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Pee-Wee's Big Holiday
A lot or a little?
The parents' guide to what's in this movie.
What parents need to know
Parents need to know that Pee-Wee's Big Holiday is a welcome addition to Pee-Wee Herman's captivating collection of film fare. Almost 30 years after his last screen appearance, the innocent, inventive man-child is back with an adventure that easily stands on its own. Ideally today's audience would be familiar with Pee-Wee and his various "playhouses," but it's not necessary. If anything, this movie is more wholesome than some of the earlier ones (fewer double meanings meant for the grown-ups). The mild action and/or sexual innuendo -- a comic bank robbery with big-breasted women, a police chase, a brief confrontation with a snake, a fall into a well, a kidnapping -- are all comic, never seriously scary or suggestive, and safe for all but the youngest kids.
- Parents say
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What's the story?
In PEE-WEE'S BIG HOLIDAY, this "Pee-Wee" (the ageless Paul Reubens) is different. Unlike the Pee-Wee Herman we knew before, this Pee-Wee has never ventured out of his friendly, picture-perfect home town. He's more than content in Fairville, with his Rube Goldberg inventions making his home a veritable treasure chest of fun and quirkiness and his job as a short-order cook at Dan's Diner just about the best job a boy-man like Pee-Wee could have. What's more, everybody loves him. All that changes when a new guy comes to town. Joe Manganiello (as himself) and Pee-Wee are immediately fast friends, and Joe wants Pee-Wee to come to New York City for what's going to be a spectacular birthday party. At first, Pee-Wee is reluctant. He doesn't want to go anywhere, doesn't want to try anything new. But Joe is very convincing, and, in the blink of an eye, Pee-Wee is off on the road trip of his life. Encountering an astonishing assortment of Americana and eccentrics -- from buxom bank robbers to a shotgun-wielding farmer to an entire Amish village -- Pee-Wee learns the joys of breaking rules and hearts, all while making valuable new friends and finding himself in the midst of exciting adventures. Will Pee-Wee make it to Joe's Manhattan penthouse for the party? And, just as important, will Fairville be willing to welcome him back when his holiday is over?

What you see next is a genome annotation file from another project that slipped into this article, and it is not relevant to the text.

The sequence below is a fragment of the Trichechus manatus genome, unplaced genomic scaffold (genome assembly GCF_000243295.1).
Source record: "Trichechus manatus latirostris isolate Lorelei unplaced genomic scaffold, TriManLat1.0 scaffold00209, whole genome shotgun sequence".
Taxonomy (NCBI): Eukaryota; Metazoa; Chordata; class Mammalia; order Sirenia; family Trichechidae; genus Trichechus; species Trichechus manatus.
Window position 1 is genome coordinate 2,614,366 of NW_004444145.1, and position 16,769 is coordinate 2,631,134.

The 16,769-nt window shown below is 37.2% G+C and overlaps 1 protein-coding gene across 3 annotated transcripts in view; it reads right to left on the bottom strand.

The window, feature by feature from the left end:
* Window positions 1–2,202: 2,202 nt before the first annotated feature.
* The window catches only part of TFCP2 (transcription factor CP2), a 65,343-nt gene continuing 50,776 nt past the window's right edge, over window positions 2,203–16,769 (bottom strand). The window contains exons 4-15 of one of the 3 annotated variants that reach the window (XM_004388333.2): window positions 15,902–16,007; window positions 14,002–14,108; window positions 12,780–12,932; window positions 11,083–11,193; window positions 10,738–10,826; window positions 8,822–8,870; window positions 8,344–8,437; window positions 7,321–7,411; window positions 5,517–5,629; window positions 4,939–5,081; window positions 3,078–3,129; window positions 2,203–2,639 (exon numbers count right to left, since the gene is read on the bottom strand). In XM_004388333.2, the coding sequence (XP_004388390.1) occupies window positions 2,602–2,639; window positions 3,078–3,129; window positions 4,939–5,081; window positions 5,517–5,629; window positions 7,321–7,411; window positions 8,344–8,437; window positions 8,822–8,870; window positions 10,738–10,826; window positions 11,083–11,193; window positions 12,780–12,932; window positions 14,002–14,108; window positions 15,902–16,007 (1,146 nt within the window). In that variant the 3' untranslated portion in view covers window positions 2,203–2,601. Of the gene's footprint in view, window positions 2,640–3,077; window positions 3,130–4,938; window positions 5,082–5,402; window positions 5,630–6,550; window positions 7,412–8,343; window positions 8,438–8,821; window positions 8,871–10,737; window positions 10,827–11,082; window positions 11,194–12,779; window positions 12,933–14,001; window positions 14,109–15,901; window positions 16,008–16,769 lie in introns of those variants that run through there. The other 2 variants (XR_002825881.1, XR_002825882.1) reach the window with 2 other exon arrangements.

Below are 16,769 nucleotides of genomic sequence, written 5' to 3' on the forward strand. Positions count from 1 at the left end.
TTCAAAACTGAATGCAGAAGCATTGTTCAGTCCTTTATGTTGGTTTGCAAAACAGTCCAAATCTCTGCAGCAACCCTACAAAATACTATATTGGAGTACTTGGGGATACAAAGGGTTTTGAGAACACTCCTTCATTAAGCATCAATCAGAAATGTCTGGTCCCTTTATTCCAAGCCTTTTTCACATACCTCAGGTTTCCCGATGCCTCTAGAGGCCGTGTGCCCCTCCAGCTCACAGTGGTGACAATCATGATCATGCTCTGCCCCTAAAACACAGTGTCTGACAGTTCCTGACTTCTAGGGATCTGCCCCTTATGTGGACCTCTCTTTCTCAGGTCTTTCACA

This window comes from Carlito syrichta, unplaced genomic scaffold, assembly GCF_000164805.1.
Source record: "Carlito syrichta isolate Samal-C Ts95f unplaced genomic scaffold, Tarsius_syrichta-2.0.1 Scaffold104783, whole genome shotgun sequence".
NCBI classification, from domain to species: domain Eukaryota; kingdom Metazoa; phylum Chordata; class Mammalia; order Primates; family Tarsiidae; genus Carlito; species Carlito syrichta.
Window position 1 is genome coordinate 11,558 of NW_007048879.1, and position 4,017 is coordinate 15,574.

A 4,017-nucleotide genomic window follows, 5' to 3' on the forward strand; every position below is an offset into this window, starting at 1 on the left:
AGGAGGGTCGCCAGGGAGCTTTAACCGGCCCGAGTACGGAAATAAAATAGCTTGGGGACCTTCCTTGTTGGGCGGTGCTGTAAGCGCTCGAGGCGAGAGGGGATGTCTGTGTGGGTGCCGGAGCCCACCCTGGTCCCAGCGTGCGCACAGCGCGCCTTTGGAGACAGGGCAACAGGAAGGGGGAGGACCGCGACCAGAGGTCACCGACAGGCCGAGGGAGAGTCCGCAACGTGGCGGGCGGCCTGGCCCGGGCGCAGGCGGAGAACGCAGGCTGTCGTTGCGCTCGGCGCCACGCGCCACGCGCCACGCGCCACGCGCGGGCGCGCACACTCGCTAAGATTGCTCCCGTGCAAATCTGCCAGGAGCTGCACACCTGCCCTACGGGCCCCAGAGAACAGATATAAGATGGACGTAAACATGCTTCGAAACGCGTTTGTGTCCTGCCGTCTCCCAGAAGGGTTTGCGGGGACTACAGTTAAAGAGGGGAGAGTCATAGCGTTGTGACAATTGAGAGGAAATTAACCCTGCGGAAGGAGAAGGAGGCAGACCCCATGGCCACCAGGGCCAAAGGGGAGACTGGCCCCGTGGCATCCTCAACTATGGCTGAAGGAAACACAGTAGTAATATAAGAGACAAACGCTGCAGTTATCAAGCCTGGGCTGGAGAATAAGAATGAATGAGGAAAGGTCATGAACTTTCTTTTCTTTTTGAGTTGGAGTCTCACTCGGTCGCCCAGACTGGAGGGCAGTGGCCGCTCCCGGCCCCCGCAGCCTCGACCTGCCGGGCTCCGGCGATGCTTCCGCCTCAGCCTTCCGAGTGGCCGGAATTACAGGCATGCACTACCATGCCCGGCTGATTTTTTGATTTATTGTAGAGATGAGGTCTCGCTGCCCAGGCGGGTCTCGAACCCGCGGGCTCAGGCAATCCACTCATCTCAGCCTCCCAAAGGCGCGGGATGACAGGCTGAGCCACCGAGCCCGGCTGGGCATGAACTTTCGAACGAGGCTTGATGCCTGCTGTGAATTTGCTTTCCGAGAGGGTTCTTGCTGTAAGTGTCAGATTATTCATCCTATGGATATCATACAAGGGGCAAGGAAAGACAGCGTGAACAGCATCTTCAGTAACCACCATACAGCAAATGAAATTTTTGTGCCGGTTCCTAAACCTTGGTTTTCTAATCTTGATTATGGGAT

Is it any good?
It's lucky for today's kids and nostalgic grown-up kids that superfan Judd Apatow came along to encourage Paul Reubens to bring Pee-Wee back. The character is as ageless, innocent, open-hearted, and quirky as ever -- but with a new slant. This Pee-Wee has never been anywhere; he's never experienced life outside his beloved hometown. What a wonderful opportunity this gave director John Lee and Reubens. They created a delightful road movie, with the characters and events on that road reminiscent of the gadgets that made up every Rube Goldberg invention found in Pee-Wee's Playhouse. Despite a few sluggish moments and a reliance on some dated sight gags (overweight women, buxom bank robbers), cheers are in order for all the players -- especially for the very lovable Pee-Wee himself.
Talk to your kids about ...
Families can talk about the film term "road movie." What is it, and what is the format? Why is it such an appealing concept? Do you have a favorite "road movie"?
Think about the costumes in this film. Starting with Pee-Wee himself and running through the people he meets on his adventure, how do the costumes the filmmakers chose immediately tell you about the characters (i.e., the owners of the Snake Farm, the hairdressers, Grizzly Bear Daniels)?
Why did Pee-Wee's new friend Joe think it was important for him to take a "holiday" from Fairville? How does traveling, trying something new, and venturing out of our routines enrich us?
Themes & Topics
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